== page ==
Taking sides can be fun; competing in sport or supporting a team is good. Taking sides can be dangerous and destructive and can escalate to civil war and armed conflict. Where does the Church sit in this – as a source of conflict or as a peacemaker resolving conflict? Accepting Christ is not neutral but a form of taking sides. In the bombed building a piece of damaged concrete frame forms a cross: Itself a symbol of suffering but also of redemption – a reminder that God is present with us in suffering.
‘Seeking and Searching’
We are all looking for something. Perhaps we are looking for love, entertainment and escapism, all the fun of the fairground or the romance of a musical. Where do we look? Flags may sign the way. Maybe we go where seems popular and join the queue. Some people look to the stars and others, like the girl in the queue, may find answers on her mobile phone. This panel reflects on our need for something beyond ourselves and ultimately for God.
‘Heaven and Earth’
Here a river flows through a rich landscape under a blue sky with trees containing fruit ripe for the picking. It celebrates the beauty in creation. And if this represents the Earth then the stars might represent a heavenly realm. The firmament between separates the waters above from the waters below: its thinness thinner than the width of a line.
Perhaps like David in Psalm 23 we long to rest in green pastures and be led beside still waters. Or we might reflect as the Psalmist in Psalm 1 that those who delight in the law of the Lord are like trees planted along a riverbank, bearing fruit in season. There is peace here and the promise of a new heaven and a new earth. But peace comes at a price. The two fruit trees could symbolise the tree of the knowledge of good and evil and the tree of life in the creation story in Genesis 2 and 3. The fruit of the first forbidden and the fruit of the second made inaccessible on the far side of the stream. On the hill there are three trees representing Calvary. The hill itself is loosely based on a painting from 1485 by Filippino Lippi referring back to a time when this symbolism would have been readily understood. With Calvary, the work of restoration begins but we live in in-between times and the curtain demonstrates that the new heaven and new earth are not yet fully revealed.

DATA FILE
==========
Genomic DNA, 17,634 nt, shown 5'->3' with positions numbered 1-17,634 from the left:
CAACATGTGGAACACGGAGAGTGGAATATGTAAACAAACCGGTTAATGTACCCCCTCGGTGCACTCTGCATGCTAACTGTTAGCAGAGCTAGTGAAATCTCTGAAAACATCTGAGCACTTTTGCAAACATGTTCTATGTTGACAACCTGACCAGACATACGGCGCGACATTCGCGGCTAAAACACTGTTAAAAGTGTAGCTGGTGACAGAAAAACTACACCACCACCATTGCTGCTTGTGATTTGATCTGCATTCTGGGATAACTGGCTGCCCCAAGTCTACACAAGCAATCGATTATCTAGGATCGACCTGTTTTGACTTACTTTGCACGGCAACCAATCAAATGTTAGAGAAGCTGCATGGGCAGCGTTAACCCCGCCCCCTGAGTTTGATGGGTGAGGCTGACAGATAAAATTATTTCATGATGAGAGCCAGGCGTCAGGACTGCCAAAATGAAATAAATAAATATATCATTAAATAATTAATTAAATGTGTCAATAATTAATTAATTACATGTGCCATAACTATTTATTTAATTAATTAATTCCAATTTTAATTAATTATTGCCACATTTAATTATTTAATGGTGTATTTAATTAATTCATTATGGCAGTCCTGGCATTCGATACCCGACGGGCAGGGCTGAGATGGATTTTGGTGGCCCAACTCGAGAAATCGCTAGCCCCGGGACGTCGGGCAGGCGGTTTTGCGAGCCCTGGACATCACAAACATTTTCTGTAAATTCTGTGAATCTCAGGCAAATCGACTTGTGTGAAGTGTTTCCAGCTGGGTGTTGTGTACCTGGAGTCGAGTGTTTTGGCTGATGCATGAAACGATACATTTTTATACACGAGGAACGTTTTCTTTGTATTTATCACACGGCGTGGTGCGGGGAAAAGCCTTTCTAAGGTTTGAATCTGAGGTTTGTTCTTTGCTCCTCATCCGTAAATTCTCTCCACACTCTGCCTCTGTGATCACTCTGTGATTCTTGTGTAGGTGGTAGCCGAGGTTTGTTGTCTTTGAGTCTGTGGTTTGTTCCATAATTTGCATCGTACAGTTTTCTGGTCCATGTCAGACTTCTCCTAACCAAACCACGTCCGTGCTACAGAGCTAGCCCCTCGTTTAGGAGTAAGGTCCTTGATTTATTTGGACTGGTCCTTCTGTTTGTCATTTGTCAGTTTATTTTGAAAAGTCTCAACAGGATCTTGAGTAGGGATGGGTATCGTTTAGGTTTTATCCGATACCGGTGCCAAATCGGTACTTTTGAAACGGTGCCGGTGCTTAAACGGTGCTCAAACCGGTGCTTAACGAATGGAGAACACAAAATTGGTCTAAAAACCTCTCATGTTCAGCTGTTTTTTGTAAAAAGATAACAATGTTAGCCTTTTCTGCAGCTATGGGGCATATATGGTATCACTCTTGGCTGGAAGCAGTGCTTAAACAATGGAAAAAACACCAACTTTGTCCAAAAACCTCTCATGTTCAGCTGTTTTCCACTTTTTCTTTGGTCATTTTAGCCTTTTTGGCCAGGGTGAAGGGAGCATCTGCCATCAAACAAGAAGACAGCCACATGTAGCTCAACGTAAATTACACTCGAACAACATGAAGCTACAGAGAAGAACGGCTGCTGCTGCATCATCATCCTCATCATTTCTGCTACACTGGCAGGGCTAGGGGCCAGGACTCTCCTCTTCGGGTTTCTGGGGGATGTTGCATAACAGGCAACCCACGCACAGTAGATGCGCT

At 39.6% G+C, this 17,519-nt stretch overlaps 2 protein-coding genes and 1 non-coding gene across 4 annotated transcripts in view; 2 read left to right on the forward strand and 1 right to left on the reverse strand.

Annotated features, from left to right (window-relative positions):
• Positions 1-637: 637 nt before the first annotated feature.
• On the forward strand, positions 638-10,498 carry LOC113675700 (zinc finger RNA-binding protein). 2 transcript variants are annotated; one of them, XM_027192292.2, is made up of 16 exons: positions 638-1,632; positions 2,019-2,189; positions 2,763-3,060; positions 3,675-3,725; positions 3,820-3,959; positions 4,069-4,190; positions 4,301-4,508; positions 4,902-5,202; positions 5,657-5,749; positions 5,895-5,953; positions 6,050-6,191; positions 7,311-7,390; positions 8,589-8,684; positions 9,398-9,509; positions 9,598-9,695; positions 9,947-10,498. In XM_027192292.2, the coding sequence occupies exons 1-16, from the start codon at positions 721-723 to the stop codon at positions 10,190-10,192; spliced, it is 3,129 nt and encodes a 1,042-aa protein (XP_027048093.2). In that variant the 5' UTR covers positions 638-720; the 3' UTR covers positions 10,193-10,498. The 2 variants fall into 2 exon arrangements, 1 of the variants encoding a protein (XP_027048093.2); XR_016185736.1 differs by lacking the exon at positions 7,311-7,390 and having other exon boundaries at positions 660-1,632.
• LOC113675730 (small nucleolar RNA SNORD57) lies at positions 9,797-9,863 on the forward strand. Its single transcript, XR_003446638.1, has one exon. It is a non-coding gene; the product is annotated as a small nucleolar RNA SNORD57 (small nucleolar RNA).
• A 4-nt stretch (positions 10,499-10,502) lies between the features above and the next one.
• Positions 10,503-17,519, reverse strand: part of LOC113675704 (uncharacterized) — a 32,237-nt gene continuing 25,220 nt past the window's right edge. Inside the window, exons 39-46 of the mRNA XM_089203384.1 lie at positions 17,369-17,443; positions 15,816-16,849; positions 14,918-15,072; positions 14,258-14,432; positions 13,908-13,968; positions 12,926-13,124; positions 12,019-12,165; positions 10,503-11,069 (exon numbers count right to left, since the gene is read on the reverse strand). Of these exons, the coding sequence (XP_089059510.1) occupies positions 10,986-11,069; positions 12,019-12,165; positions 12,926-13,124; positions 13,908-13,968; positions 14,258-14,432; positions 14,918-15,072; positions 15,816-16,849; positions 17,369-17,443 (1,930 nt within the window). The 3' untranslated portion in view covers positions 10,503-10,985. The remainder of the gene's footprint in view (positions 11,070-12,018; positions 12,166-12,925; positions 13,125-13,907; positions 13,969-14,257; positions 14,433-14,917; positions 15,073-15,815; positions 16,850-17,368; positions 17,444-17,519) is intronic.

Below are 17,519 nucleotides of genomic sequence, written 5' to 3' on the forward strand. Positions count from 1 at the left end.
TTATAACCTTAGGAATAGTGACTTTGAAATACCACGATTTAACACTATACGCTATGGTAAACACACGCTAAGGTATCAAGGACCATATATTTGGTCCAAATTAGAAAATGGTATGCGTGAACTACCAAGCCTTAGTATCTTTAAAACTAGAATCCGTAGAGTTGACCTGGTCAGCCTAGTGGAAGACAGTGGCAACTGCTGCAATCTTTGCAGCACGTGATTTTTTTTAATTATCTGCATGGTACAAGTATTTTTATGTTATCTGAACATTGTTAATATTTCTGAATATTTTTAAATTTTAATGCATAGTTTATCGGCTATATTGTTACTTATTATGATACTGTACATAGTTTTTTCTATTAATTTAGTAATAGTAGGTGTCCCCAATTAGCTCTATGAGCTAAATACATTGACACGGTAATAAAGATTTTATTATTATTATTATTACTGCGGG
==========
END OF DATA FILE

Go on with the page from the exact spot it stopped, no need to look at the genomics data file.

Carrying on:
‘Jacob’s Ladder’ (the Son of Man)
This picks up again the idea of thinness between heaven and earth. In Genesis 28 Jacob dreams of a ladder connecting earth and heaven on which angels ascend and descend. The painting uses imagery of this from the wonderful carvings on the front of Bath Abbey.
Drawing a parallel with Jacob’s dream, Jesus says with reference to himself in John 1:51 “Very truly I tell you, you will see heaven open and the angels of God ascending and descending on the Son of Man.” We now live in a different world where Jesus is the point at which heaven and earth meet.
‘Darkness and Light’
The setting here is prison-like, maybe from a TV drama, but into the darkness there is a shaft of light and a ladder leading up into it. Another Jacob’s ladder? The floor is chequered black and white: darkness and light. How do we think of prison? A rightful home for transgression perhaps but prisoners may face appropriate justice or be falsely accused. Is there a sense in which we have our own personal prisons maybe brought about by circumstances or because we falsely accuse ourselves? We live partially, we see imperfectly but in questions of justice we have a friend at court, ‘an advocate with the Father’.
The words of Isaiah 61:1
The Spirit of the Sovereign Lord is on me, because the Lord has anointed me to proclaim good news to the poor. He has sent me to bind up the brokenhearted, to proclaim freedom for the captives and release from darkness for the prisoners
are fulfilled in JesusCBC in Luke 4:18
The Spirit of the Lord is on me, because he has anointed me to proclaim good news to the poor. He has sent me to proclaim freedom for the prisoners and recovery of sight for the blind, to set the oppressed free
‘Home but not quite’
Home should be a place of comfort and safety, a place to relax with a cup of tea by an open fire perhaps. But home is not like that for many around the world. In our apparent comfort, what do we allow in, what book are we reading, what do we watch? When we can relax and be ourselves do we feel God closer or further away? In the picture there is an apple as a reminder of the Fall (the Latin for apple is Malus meaning bad or evil). The candle has been burning but is waiting to be relit. The red roses on the wallpaper are a symbol of love but in Christian tradition the blood red rose can also be a symbol of martyrdom.
What of the clock on the wall without hands? Maybe it is indicating that there is no time like the present or a reminder that eternity is not so much endless time as timeless.